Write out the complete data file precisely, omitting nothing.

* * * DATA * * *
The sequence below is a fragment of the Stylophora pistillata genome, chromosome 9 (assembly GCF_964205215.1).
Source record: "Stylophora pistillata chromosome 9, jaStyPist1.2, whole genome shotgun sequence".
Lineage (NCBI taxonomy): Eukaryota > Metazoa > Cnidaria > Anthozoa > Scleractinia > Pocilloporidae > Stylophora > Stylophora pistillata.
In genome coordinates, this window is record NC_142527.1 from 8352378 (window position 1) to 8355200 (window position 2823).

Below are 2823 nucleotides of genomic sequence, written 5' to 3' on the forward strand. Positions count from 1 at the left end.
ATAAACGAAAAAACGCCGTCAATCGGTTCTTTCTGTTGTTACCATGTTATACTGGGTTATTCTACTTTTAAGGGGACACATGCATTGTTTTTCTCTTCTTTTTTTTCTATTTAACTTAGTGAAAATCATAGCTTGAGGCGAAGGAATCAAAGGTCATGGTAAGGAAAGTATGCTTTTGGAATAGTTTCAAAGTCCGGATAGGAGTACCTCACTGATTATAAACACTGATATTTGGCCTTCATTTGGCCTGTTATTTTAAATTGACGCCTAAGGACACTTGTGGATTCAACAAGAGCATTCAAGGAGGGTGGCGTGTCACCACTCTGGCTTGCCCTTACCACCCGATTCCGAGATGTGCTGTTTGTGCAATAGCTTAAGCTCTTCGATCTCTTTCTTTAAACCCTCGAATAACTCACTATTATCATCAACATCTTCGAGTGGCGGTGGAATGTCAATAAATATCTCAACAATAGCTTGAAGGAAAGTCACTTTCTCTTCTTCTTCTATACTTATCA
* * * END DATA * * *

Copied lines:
The sequence below is a fragment of the Stylophora pistillata genome, chromosome 9 (assembly GCF_964205215.1).
Source record: "Stylophora pistillata chromosome 9, jaStyPist1.2, whole genome shotgun sequence".
Lineage (NCBI taxonomy): Eukaryota > Metazoa > Cnidaria > Anthozoa > Scleractinia > Pocilloporidae > Stylophora > Stylophora pistillata.
In genome coordinates, this window is record NC_142527.1 from 8352378 (window position 1) to 8355200 (window position 2823).

Below are 2823 nucleotides of genomic sequence, written 5' to 3' on the forward strand. Positions count from 1 at the left end.
ATAAACGAAAAAACGCCGTCAATCGGTTCTTTCTGTTGTTACCATGTTATACTGGGTTATTCTACTTTTAAGGGGACACATGCATTGTTTTTCTCTTCTTTTTTTTCTATTTAACTTAGTGAAAATCATAGCTTGAGGCGAAGGAATCAAAGGTCATGGTAAGGAAAGTATGCTTTTGGAATAGTTTCAAAGTCCGGATAGGAGTACCTCACTGATTATAAACACTGATATTTGGCCTTCATTTGGCCTGTTATTTTAAATTGACGCCTAAGGACACTTGTGGATTCAACAAGAGCATTCAAGGAGGGTGGCGTGTCACCACTCTGGCTTGCCCTTACCACCCGATTCCGAGATGTGCTGTTTGTGCAATAGCTTAAGCTCTTCGATCTCTTTCTTTAAACCCTCGAATAACTCACTATTATCATCAACATCTTCGAGTGGCGGTGGAATGTCAATAAATATCTCAACAATAGCTTGAAGGAAAGTCACTTTCTCTTCTTCTTCTATACTTATCA